Henry did not go well with authority. He was repeatedly in trouble and fought his situation at every opportunity.

In mid June 1830 Henry Wheeler, Edward Lee and Francis Mullen robbed Robert Usher & Catherine Rowley on the Liverpool Road and were caught a few days later at Canterbury Farm. Henry was sentenced to Death which was commuted to Life on Norfolk Island and admitted to the Hulk Phoenix to await Transportation. Two months later his name was listed in a letter by the Superintendent of the Hulk concerning mutiny. Henry was discharged from the Phoenix and embarked on the Lucy Ann for Norfolk Island at the end of October 1830 where he spent the next eight years.

1830  HIGHWAY ROBBERIES -  On Wednesday night last, as Mr Rowley, a settler of Liverpool, was on his way to Sydney with a cart load of produce for the market, he was stopped on the road by four men, one of whom laid hold of the horses reins; he desired the driver to stop, which mandate being complied with, a second man got into the cart and searched it, when finding nothing there that they deemed worth the disturbing of, they then proceeded to search the persons of Rowley and the servant from whom they took a neck-handkerchief, a pair of trousers, braces, a shirt and a knife; after which they took their departure, leaving Rowley and his man to pursue their way. On Tuesday evening last, a settler of the name of Smith, who was also on his road to Sydney from Liverpool, had his cart robbed by four men, similar in appearance to those who attacked Mr. Rowley. Two of the men held the horses’ heads, whilst the other two proceeded to plunder. The robbers made prize of £1. In money some articles of wearing apparel, a quantity of tea and sugar contained in a canvas bag, &c. One of the robbers clapped some instrument to the driver’s head which he supposed to have been a pistol. After using many threats, they deliberately walked off with their ill-gotten-booty. Since writing the above we learn the four men have been captured, and some of the plunder found in their possession. The property has been identified by the owners. They were brought into Sydney in charge of Meredith, the Liverpool-road constable (145).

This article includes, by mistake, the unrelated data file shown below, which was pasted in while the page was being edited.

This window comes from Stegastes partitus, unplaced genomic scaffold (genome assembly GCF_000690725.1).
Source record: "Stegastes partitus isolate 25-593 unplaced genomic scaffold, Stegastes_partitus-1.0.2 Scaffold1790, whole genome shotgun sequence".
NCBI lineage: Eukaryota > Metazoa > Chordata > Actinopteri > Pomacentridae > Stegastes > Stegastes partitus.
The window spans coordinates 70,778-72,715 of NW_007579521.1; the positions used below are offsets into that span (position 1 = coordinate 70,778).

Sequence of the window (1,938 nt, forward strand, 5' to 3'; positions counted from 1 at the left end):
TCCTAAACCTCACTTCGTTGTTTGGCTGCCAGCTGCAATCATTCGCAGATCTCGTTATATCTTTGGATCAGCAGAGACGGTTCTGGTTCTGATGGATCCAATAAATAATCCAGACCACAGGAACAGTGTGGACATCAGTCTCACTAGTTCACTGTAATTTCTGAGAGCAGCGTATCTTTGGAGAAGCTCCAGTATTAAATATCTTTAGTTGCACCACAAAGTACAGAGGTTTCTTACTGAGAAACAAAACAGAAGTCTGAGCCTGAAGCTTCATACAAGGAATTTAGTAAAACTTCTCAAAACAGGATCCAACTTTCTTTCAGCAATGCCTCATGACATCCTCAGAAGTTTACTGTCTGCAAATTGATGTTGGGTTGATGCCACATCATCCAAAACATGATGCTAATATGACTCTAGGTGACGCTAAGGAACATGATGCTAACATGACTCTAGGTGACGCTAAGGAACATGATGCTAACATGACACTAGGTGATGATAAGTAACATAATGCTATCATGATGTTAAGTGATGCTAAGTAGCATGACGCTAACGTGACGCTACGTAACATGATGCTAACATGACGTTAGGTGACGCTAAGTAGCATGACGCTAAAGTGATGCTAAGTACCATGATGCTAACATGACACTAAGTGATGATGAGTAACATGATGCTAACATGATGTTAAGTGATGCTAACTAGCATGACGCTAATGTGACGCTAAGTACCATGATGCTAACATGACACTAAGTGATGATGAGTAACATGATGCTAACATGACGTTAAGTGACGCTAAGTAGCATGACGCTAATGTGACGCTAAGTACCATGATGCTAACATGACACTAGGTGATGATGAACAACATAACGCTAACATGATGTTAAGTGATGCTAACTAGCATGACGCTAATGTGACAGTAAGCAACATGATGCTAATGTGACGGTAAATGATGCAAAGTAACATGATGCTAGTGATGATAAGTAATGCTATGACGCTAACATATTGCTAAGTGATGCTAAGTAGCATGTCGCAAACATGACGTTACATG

Sydney Gazette and NSW Advertiser 1829
Henry was sentenced to Death which was commuted to Life on Norfolk Island and admitted to the Hulk Phoenix to await Transportation. Henry was discharged from the Phoenix and embarked on the Lucy Ann for Norfolk Island. Two months later his name was listed in a letter by the Superintendent of the Hulk concerning mutiny.